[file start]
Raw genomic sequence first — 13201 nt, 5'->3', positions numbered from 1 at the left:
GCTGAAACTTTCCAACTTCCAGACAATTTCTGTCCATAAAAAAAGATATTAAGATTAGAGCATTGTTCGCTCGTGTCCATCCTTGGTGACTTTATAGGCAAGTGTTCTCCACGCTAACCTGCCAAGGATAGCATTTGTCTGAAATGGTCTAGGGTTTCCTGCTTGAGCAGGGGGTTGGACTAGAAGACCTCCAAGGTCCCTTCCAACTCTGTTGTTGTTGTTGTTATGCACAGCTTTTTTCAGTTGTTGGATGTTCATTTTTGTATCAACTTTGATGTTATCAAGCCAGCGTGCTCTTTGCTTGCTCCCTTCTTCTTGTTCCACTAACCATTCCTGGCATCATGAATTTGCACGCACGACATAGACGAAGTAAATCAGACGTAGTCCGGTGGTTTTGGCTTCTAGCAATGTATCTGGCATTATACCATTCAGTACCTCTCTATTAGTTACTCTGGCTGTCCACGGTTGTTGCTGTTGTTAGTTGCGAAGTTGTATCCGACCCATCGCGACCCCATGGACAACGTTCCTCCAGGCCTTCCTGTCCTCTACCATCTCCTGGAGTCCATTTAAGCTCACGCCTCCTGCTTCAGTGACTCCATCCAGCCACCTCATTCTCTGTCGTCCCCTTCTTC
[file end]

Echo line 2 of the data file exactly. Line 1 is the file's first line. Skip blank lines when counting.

GCTGAAACTTTCCAACTTCCAGACAATTTCTGTCCATAAAAAAAGATATTAAGATTAGAGCATTGTTCGCTCGTGTCCATCCTTGGTGACTTTATAGGCAAGTGTTCTCCACGCTAACCTGCCAAGGATAGCATTTGTCTGAAATGGTCTAGGGTTTCCTGCTTGAGCAGGGGGTTGGACTAGAAGACCTCCAAGGTCCCTTCCAACTCTGTTGTTGTTGTTGTTATGCACAGCTTTTTTCAGTTGTTGGATGTTCATTTTTGTATCAACTTTGATGTTATCAAGCCAGCGTGCTCTTTGCTTGCTCCCTTCTTCTTGTTCCACTAACCATTCCTGGCATCATGAATTTGCACGCACGACATAGACGAAGTAAATCAGACGTAGTCCGGTGGTTTTGGCTTCTAGCAATGTATCTGGCATTATACCATTCAGTACCTCTCTATTAGTTACTCTGGCTGTCCACGGTTGTTGCTGTTGTTAGTTGCGAAGTTGTATCCGACCCATCGCGACCCCATGGACAACGTTCCTCCAGGCCTTCCTGTCCTCTACCATCTCCTGGAGTCCATTTAAGCTCACGCCTCCTGCTTCAGTGACTCCATCCAGCCACCTCATTCTCTGTCGTCCCCTTCTTC